Woloson said the information could be best used for planned procedures, such as colonoscopies, elective surgeries and imaging tests. The data can also be used for research and advocacy purposes.

“There is at times a real difference in what you pay, for instance, for a knee replacement,” Woloson said. “Depending on what coverage you have, the costs you see on the website could play a role on where you have a procedure done.”

Woloson said despite what’s published on public databases, patients should always double check with their insurance company to make sure what they are choosing is indeed the most affordable. A procedure that looks more affordable on the website may incur some unforeseen costs, such as if it’s out-of-network or how close the patient is to meeting an annual deductible.

At comparemaine.org, for example, the cost of a knee replacement varies from $13,237 at Central Maine Orthopedics in Auburn to $55,575 at Northern Light Maine Coast Hospital in Ellsworth, with most prices in the $30,000 to $40,000 range. Woloson said even the MaineHealth site, which has the actual sticker price, may be deceiving, because the customer may be choosing a plan on the website that is not the same as the plan that they have through their employer or through the Affordable Care Act marketplaces. So Woloson said it’s best to always call your insurance company after shopping for prices.

Heather Bouffard, director of marketing and communications for Community Health Options, a Lewiston-based insurance company, said that although the price transparency tools are helpful, “there are still details to work out.”

“The source data is quite complicated, and service definition inconsistencies among hospitals could lead to consumer confusion. The ease of use and the reliability of digital tools are paramount as people try to make sense of the data,” Bouffard said.

Austin, with the hospital association, said complying with the law is going to take time because of the large amount of data that has to be sorted and the complexity of making it available in a way that patients can search for it. But Austin said a companion regulation that will be implemented over the next few years will require insurance companies to make the same information available.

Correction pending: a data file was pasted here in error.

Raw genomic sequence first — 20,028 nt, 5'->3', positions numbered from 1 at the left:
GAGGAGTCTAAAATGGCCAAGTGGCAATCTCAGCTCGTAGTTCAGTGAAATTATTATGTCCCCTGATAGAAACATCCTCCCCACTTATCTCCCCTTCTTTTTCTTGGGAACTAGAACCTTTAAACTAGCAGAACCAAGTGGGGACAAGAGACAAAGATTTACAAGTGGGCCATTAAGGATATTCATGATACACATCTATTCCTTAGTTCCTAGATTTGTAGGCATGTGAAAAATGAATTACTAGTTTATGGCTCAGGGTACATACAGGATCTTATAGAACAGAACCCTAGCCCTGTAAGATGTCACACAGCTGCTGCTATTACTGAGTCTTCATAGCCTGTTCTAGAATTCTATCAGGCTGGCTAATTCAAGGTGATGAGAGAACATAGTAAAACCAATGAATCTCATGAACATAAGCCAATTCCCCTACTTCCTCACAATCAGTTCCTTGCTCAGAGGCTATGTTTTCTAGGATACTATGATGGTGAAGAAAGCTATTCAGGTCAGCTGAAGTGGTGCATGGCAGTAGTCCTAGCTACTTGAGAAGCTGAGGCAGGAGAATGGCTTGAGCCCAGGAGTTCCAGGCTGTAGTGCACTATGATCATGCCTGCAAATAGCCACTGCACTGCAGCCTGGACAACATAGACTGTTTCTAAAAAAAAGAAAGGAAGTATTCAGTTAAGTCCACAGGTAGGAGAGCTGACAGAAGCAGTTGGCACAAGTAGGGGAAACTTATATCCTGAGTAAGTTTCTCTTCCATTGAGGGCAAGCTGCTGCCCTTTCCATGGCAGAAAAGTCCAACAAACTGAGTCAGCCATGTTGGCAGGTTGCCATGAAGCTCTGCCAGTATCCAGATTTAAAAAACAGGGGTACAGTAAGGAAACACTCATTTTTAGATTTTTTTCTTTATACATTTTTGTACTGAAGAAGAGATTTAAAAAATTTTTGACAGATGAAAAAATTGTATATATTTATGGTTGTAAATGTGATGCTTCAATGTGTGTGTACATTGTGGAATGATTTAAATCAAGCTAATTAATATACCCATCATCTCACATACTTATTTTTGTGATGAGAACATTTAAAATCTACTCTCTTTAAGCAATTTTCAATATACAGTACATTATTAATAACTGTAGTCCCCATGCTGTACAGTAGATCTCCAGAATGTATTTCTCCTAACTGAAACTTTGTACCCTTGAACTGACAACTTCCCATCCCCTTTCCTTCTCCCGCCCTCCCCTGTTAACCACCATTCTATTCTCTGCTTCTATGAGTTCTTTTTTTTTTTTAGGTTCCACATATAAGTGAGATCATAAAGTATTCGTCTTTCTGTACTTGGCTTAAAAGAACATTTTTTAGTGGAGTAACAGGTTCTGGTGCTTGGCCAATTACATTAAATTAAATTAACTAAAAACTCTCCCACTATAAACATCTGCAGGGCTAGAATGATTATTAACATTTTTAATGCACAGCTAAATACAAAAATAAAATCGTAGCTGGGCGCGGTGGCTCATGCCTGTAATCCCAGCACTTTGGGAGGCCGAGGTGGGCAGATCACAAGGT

Patients will be able to search on their insurance company’s website, type in their plan and see how much they will pay for a medical procedure, but specific to their plan, such as deductibles, co-pays and cost-sharing.

“The one thing we can’t give you right now, but a lot of people want, is ‘OK, but what am I going to have to pay for this?'” Austin said.

Trevor Putnoky, membership and communications director for the Healthcare Purchaser Alliance of Maine, which represents employers in purchasing health care plans, said that the law is an important step toward creating a “functional market.”

“Transparency is a critically important component of a functional market, and traditionally health care has lacked insight into cost and quality, so this is a big step forward,” Putnoky said. “Where there is transparency in markets, unwarranted price variation diminishes, and numerous studies have shown that the price variation in health care has no correlation to quality or outcomes.”

But Putnoky also said that while the data is “critically important, it will only have an impact if it gets used, and there isn’t a lot of awareness of it right now.”

Putnoky said he doesn’t believe that the data will impact negotiations between employers purchasing health plans for their workers and insurance companies.

“Studies show that rates paid to hospitals vary significantly for individual procedures from (insurance) carrier to carrier, but in aggregate the carriers are all in the same ballpark when it comes to spending within a given network,” Putnoky said. “It would also be extremely difficult to tease out how price variation at the procedure level – especially when there’s only reporting on a subset of services – translates into total premium paid.”

There are other quirks as well. For instance, MaineHealth’s official cost for the uninsured is often higher than for people covered by insurance plans. But Porter said that the cost to the uninsured is not likely to be what people actually pay.

Porter said when an uninsured patient sees the high prices, it could spur them to get insurance. Now that Maine has expanded Medicaid, people living near or below the poverty line will either qualify for Medicaid or a very low-cost plan through the ACA.

“The price for an uninsured patient is meant to be the beginning of a conversation,” Porter said.

But Stein said that’s the major problem with the underpinnings of how health care is financed in the United States. Prices are almost “random.”

Stein said one reform that would make costs more predictable is to establish an independent “all-payer rate setting board” where prices for medical procedures would be the same throughout the state. Maryland is the only U.S. state that has set up a rate setting board.

“At that point, insurance companies would be competing with each other on a level playing field,” Stein said. “Currently, there seems to be not much rhyme or reason to how prices are related to one another.”